Proposed MBL rule considers 3 options for state regulators
June 18, 2015 -- Three options to address regulation of business lending by state chartered credit unions are being considered by the National Credit Union Administration (NCUA) in its proposed member business lending (MBL) rule, issued Thursday by the NCUA Board.
Issued with a 60-day comment period, the proposed rule makes sweeping changes to existing business lending regulations, particularly with its approach of being a “principles-based” rule, as opposed to the current “prescriptive rule.”
The three options being considered for MBL regulation at FISCUs under the NCUA rule are:
- The seven state supervisory authorities (SSAs) that now administer a state MBL rule will preserve their rules in their current format. NCUA stated that allows FISCUS in those states to continue to operate in compliance with the pertinent state rule. However, under this approach, no other state regulator would be permitted to submit a rule for NCUA consideration and approval. Instead, FISCUs in those states would be subject to the new NCUA rule.
- NCUA would require regulators in the seven states administering MBL rules to make conforming amendments to their rules and resubmit them to NCUA for an updated approval. The conforming rules for these state regulators (and any others that want to implement its own rules) would need to reflect the “same principles and incorporate the guidance contained in any final rule, but could be more restrictive the state so chose.”
- A combination of the two above, permitting SSAs now administering a rule to preserve their rules in the current format, permitting FISCUs in those states to continue to operate in compliance with the applicable state rule. However, all of the other state regulators would be permitted to submit such rules as long as they conform with language similar to the beginning of the current NCUA rules (sec. 723.20(a)).
Seven states (CT, IL, MD, OR, TX, WA, WI) currently have state-specific rules with waivers from NCUA.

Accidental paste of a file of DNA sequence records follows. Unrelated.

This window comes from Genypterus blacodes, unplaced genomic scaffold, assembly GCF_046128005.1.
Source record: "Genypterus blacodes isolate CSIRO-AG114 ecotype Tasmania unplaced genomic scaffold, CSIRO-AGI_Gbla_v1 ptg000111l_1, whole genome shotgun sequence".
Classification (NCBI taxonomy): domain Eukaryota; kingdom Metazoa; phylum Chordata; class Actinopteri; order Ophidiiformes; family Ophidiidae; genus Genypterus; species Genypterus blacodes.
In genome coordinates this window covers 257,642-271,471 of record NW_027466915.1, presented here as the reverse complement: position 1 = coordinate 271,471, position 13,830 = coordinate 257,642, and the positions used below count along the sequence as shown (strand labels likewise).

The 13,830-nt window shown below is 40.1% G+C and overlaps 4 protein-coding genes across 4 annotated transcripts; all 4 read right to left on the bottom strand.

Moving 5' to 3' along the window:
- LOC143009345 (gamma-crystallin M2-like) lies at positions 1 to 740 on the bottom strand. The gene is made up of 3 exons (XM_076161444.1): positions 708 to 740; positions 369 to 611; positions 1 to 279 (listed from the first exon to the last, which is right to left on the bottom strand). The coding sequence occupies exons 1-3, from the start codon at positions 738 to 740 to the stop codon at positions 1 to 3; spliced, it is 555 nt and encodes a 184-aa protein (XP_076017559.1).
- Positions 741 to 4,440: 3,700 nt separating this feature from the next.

The board is seeking specific comments on each of the options. Further, while the board stated it is seeking comments on all aspects of the rule, it specifically asked for comments on the principles-based regulatory approach.
Additionally, noting that the proposed rule will be a shift to a “principles-based” approach – and thus represents a significant change in approach requiring adjustments for both credit unions and regulators – the board plans to delay implementation of the final rule for 18 months once a final rule is approved.
NASCUS will be arranging a conference call with state regulators to discuss the proposal and development of the association’s comments.
In other action, the NCUA Board:
- Approved a final flood hazard interagency rule (Part 760 for NCUA), for loans in areas having special flood hazards. Specifically, the final rule requires the escrow of flood insurance payments on residential improved real estate securing a loan, consistent with the changes set forth in HFIAA. The final rule also incorporates an exemption in HFIAA for certain detached structures from the mandatory flood insurance purchase requirement. Furthermore, the final rule implements the provisions of Biggert-Waters related to the force placement of flood insurance. (NASCUS commented on the proposal.)
- Approved a final interagency policy statement establishing joint diversity assessment standards, which sets forth joint standards for assessing regulated entities’ diversity policies and practices. (NASCUS commented on the proposed statement.)
- Approved a final interpretive ruling and policy statement (IRPS) on the minority depository institution (MDI) preservation program, which aims to “implement a program of proactive steps and outreach efforts to preserve minority ownership” in the credit union industry, as required under the Financial Institutions Reform, Recovery and Enforcement Act of 1998 (FIRREA) to preserve and promote MDIs. (NASCUS commented on this proposed IRPS.)
- Issued, for a 90-day comment period, a review of its regulations to identify outdated, unnecessary, or burdensome regulatory requirements imposed on federally insured credit unions, as contemplated by section 2222 of the Economic Growth and Regulatory Paperwork Reduction Act of 1996 (EGRPRA). This is the second decennial review of regulations NCUA has requested comment on. NCUA noted that even though it is not technically covered under EGRPRA review requirements, it has elected to participate in the EGRPRA review process and has published two notices seeking comment on specific categories of rules in the Federal Register. (NASCUS will comment.)